Serious runners are crazy people.

Serious squash players are no less crazy.


The crazy squash player I am thinking about is my friend. Sanjay (now a Princeton, NJ resident) was my senior at BIT Mesra and we became close friends during our years in Jamshedpur. Unlike my sporadic dalliance (2 years of squash initiation in ’90-’92 followed by a year in Chicago playing racquetball circa ’95 before hitting my ‘serious’ but disjointed stints between 1998 and 2005), Sanjay was far more devoted to squash.

As he moved from Jamshedpur to Clearwater, FL before settling down in the NY/NJ area, he managed to find a squash court and kept at it. I mean really kept at it.

When we visited the NY/NJ area in Christmas 2002, we stayed with Sanjay’s family in Princeton. His squashing had reached a level where he was beginning to challenge young bucks on the Princeton University club ladder. Coming finally to the crazy bit. His ‘local’ squash court was a whopping 75 min drive away – across state lines. And he would make it there at least twice a week.

Imran Khan was probably one of the reasons Sanjay squashed regularly at that remote club in Pennsylvania. Imran (from that land that produced two amazing squash champions with the same last name) was the club’s squash pro and Sanjay’s good friend.

During that trip I managed to catch a game with Sanjay. Predictably I got whipped. Later that evening Imran visited Sanjay’s home and the bulk of the conversation was on squash (obviously).

I’m sure I grilled him a lot but there was ONE insight that overshadowed everything else that came up. An insight that could catapult a struggling C player on to the right path.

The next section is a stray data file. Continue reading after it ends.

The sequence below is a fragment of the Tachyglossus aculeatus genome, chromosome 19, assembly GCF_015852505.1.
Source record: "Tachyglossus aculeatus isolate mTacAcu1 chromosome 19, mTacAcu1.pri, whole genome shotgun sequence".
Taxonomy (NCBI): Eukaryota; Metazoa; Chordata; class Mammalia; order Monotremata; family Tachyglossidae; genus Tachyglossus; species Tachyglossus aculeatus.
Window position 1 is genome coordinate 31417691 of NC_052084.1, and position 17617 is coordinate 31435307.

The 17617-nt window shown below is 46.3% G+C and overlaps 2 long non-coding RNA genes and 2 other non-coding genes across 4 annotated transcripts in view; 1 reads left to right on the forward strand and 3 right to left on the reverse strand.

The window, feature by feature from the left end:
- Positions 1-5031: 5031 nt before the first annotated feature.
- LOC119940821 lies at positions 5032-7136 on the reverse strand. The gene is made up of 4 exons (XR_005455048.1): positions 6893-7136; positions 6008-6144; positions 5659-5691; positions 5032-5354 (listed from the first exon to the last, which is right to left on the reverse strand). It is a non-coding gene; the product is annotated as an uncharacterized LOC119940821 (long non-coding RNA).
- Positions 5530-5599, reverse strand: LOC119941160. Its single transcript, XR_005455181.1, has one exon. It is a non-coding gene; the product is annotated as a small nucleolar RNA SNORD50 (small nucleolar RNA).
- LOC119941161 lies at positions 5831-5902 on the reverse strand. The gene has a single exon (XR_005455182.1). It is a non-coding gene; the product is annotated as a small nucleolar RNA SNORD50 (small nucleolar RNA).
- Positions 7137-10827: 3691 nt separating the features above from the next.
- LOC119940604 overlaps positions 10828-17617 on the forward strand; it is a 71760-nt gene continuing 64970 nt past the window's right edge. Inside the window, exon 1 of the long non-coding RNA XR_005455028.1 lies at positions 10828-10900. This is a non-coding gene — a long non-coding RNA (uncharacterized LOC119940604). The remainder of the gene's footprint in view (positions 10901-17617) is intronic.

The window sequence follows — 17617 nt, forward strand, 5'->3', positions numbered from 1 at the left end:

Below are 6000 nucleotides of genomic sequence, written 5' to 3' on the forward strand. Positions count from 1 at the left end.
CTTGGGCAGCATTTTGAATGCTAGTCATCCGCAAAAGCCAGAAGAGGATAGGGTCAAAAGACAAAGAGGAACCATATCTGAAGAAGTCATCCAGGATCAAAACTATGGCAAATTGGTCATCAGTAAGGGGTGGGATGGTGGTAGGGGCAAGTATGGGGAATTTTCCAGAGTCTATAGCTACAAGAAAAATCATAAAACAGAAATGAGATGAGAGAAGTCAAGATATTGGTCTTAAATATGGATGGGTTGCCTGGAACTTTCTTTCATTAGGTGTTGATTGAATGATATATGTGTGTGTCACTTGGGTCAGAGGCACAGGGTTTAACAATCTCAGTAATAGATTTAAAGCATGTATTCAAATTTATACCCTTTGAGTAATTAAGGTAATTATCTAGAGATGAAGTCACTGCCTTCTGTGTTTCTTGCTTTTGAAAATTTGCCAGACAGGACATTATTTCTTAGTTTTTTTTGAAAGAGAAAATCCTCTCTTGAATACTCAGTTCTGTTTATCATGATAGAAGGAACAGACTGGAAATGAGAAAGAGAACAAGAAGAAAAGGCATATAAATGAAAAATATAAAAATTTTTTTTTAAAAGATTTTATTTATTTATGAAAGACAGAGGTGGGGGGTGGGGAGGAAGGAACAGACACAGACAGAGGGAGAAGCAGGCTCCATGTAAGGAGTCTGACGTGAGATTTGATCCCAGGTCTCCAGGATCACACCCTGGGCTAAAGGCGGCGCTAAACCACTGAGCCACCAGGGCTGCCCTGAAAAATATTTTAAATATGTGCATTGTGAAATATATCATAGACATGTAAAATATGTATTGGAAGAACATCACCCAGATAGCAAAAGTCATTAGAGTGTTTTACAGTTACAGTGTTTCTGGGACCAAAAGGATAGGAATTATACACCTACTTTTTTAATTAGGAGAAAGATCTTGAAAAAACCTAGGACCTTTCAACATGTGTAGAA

“At any point in the squash court, there’s only ONE right stroke to hit.’

Wow. You mean to say I shouldn’t debate between a rail vs boast vs lob in real-time as I approached the ball? And NOT change my mind last-minute?


So every grid position on the court is pre-computed for the ideal stroke?

More like a classical music score and less like jazzy improvisation?

As i reflected on it, it made sense. If you’ve seen professionals play those long rallies point after point, you’ll know this to be true too.

A ballet being played out between players seemingly in a preordained fashion. Rail-rail-rail-drop-rail or rail-rail-rail-rail-cross-cross-boast-rail-rail.

The script and patterns don’t vary much. What separates the very good player from the truly exceptional are things like: how quickly he recovers the T, how deep her rails are, how judiciously she uses the cross/boast/lob, how patient he is in going for the killer smash (or boast) only when the odds are just right. Of course having a few different serve variations and possessing the replicable ability to hit the edge can be key weapons in your arsenal but those come *after* you’ve taken care of the basics.

An uncluttered mind. A body dynamic trained to unleash the right stroke at every grid point. Ballet like a pro. Wait for the other guy to make a mistake or keep watching him until the positional odds tilt in your favor to go for the kill.

I finally understood how to play the game of squash. Too bad I would step into a court only once more.. 10 years later.

But lessons in sports carry over to life. Playing to a script, seeing the patterns, waiting for your chance, putting in those long hours of disciplined drills, automaticity… These are all portable skills.

Thank you Imran Khan.

Stories related to this topic of training to a pattern:

[Closing note: this post had a gestation period of 3 yrs 10 months. I guess there is hope for the remaining 99 posts in my Drafts folder.]